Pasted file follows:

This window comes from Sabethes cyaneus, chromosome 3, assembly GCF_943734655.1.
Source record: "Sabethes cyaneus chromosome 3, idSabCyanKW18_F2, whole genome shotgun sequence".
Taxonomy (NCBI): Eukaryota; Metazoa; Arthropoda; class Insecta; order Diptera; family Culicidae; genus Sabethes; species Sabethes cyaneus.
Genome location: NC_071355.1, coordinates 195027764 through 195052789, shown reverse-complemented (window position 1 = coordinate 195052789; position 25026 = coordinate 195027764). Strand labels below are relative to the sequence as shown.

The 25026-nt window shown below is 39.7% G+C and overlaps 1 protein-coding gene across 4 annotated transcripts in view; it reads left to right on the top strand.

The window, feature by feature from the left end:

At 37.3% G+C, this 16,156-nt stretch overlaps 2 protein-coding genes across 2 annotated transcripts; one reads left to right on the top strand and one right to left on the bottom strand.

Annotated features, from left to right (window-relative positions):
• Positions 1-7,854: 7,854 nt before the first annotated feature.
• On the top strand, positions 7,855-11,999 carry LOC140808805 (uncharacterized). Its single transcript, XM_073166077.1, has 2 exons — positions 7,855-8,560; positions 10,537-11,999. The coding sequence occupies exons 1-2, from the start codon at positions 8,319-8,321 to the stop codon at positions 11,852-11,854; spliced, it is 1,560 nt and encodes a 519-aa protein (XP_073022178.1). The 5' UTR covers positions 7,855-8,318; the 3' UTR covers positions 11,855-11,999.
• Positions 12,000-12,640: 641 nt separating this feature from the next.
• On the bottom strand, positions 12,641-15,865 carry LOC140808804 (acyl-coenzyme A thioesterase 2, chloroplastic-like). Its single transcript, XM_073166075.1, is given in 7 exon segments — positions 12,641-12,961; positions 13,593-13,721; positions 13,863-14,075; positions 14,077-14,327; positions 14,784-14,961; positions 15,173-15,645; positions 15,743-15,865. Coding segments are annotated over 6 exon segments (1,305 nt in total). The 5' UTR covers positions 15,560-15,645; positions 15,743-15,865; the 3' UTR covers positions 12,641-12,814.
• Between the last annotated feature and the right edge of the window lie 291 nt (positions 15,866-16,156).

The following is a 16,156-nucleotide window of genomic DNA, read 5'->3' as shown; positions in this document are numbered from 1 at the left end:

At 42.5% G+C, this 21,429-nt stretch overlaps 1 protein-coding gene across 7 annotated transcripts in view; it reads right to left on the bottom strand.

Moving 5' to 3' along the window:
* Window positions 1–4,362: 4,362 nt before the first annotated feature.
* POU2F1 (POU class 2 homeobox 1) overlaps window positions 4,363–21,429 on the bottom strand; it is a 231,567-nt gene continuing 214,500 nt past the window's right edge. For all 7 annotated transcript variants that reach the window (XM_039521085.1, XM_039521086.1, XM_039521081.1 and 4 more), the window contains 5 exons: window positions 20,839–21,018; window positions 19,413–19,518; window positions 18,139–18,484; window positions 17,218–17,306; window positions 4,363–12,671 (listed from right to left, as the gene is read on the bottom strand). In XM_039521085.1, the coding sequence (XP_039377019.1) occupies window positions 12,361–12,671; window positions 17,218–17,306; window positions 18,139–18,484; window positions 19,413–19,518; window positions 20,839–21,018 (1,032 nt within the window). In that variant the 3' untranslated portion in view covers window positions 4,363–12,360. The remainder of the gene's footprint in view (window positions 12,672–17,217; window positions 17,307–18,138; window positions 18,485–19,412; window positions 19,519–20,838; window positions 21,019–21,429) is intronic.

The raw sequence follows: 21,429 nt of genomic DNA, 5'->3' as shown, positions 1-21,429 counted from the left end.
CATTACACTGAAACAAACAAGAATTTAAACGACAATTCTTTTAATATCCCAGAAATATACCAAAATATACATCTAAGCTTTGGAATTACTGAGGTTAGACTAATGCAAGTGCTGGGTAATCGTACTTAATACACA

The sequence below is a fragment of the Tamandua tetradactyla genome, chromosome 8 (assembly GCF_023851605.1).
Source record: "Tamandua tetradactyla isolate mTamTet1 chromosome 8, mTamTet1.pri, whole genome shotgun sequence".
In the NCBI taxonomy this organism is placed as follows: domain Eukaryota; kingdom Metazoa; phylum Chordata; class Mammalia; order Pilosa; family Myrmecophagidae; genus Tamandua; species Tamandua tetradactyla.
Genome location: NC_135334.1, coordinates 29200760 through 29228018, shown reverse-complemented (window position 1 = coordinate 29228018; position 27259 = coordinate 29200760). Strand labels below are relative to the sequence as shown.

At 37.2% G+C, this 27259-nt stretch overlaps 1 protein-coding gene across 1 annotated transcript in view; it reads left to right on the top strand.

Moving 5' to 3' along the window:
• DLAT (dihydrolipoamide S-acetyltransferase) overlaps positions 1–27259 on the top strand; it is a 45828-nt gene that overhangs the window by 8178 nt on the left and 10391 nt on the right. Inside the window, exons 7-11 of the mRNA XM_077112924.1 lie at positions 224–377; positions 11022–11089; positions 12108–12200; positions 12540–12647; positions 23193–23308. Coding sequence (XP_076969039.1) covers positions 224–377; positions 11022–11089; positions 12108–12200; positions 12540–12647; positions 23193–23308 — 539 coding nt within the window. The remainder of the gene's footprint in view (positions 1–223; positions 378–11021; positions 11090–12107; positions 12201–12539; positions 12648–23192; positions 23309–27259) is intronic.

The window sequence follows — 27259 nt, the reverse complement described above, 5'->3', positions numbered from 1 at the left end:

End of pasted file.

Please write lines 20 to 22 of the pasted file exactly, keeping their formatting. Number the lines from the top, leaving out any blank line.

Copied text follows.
CATTACACTGAAACAAACAAGAATTTAAACGACAATTCTTTTAATATCCCAGAAATATACCAAAATATACATCTAAGCTTTGGAATTACTGAGGTTAGACTAATGCAAGTGCTGGGTAATCGTACTTAATACACA

The sequence below is a fragment of the Tamandua tetradactyla genome, chromosome 8 (assembly GCF_023851605.1).
Source record: "Tamandua tetradactyla isolate mTamTet1 chromosome 8, mTamTet1.pri, whole genome shotgun sequence".